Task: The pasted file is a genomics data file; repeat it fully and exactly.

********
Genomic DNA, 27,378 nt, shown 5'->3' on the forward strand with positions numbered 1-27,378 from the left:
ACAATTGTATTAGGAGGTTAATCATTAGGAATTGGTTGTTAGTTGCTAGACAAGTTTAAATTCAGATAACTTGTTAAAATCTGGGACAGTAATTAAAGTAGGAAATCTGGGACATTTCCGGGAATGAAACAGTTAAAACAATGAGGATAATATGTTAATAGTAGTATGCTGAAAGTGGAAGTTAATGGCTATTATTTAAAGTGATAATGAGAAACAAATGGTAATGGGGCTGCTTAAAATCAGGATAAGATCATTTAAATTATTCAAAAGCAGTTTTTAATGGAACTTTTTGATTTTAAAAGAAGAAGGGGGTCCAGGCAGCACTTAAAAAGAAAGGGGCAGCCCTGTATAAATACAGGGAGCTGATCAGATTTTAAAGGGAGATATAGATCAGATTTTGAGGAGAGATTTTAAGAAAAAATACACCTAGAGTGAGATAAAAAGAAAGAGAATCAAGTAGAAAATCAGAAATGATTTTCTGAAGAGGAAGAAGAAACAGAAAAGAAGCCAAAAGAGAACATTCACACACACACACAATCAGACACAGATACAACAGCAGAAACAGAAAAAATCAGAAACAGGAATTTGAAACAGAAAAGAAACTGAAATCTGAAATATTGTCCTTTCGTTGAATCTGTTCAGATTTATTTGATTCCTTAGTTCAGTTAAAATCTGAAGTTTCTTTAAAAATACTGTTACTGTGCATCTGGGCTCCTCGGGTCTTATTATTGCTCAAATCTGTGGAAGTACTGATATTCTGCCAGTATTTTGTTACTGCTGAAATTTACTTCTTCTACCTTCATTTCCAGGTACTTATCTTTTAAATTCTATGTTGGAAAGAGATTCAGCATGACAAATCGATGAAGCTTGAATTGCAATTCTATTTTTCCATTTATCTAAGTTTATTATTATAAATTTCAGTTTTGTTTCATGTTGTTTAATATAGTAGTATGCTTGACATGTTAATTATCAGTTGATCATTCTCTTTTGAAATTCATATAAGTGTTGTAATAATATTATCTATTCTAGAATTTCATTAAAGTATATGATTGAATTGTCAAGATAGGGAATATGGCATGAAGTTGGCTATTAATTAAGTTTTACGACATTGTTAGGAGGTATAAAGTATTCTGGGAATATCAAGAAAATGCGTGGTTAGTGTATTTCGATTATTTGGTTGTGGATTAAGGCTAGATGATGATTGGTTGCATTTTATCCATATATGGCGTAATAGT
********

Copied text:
Genomic DNA, 27,378 nt, shown 5'->3' on the forward strand with positions numbered 1-27,378 from the left:
ACAATTGTATTAGGAGGTTAATCATTAGGAATTGGTTGTTAGTTGCTAGACAAGTTTAAATTCAGATAACTTGTTAAAATCTGGGACAGTAATTAAAGTAGGAAATCTGGGACATTTCCGGGAATGAAACAGTTAAAACAATGAGGATAATATGTTAATAGTAGTATGCTGAAAGTGGAAGTTAATGGCTATTATTTAAAGTGATAATGAGAAACAAATGGTAATGGGGCTGCTTAAAATCAGGATAAGATCATTTAAATTATTCAAAAGCAGTTTTTAATGGAACTTTTTGATTTTAAAAGAAGAAGGGGGTCCAGGCAGCACTTAAAAAGAAAGGGGCAGCCCTGTATAAATACAGGGAGCTGATCAGATTTTAAAGGGAGATATAGATCAGATTTTGAGGAGAGATTTTAAGAAAAAATACACCTAGAGTGAGATAAAAAGAAAGAGAATCAAGTAGAAAATCAGAAATGATTTTCTGAAGAGGAAGAAGAAACAGAAAAGAAGCCAAAAGAGAACATTCACACACACACACAATCAGACACAGATACAACAGCAGAAACAGAAAAAATCAGAAACAGGAATTTGAAACAGAAAAGAAACTGAAATCTGAAATATTGTCCTTTCGTTGAATCTGTTCAGATTTATTTGATTCCTTAGTTCAGTTAAAATCTGAAGTTTCTTTAAAAATACTGTTACTGTGCATCTGGGCTCCTCGGGTCTTATTATTGCTCAAATCTGTGGAAGTACTGATATTCTGCCAGTATTTTGTTACTGCTGAAATTTACTTCTTCTACCTTCATTTCCAGGTACTTATCTTTTAAATTCTATGTTGGAAAGAGATTCAGCATGACAAATCGATGAAGCTTGAATTGCAATTCTATTTTTCCATTTATCTAAGTTTATTATTATAAATTTCAGTTTTGTTTCATGTTGTTTAATATAGTAGTATGCTTGACATGTTAATTATCAGTTGATCATTCTCTTTTGAAATTCATATAAGTGTTGTAATAATATTATCTATTCTAGAATTTCATTAAAGTATATGATTGAATTGTCAAGATAGGGAATATGGCATGAAGTTGGCTATTAATTAAGTTTTACGACATTGTTAGGAGGTATAAAGTATTCTGGGAATATCAAGAAAATGCGTGGTTAGTGTATTTCGATTATTTGGTTGTGGATTAAGGCTAGATGATGATTGGTTGCATTTTATCCATATATGGCGTAATAGT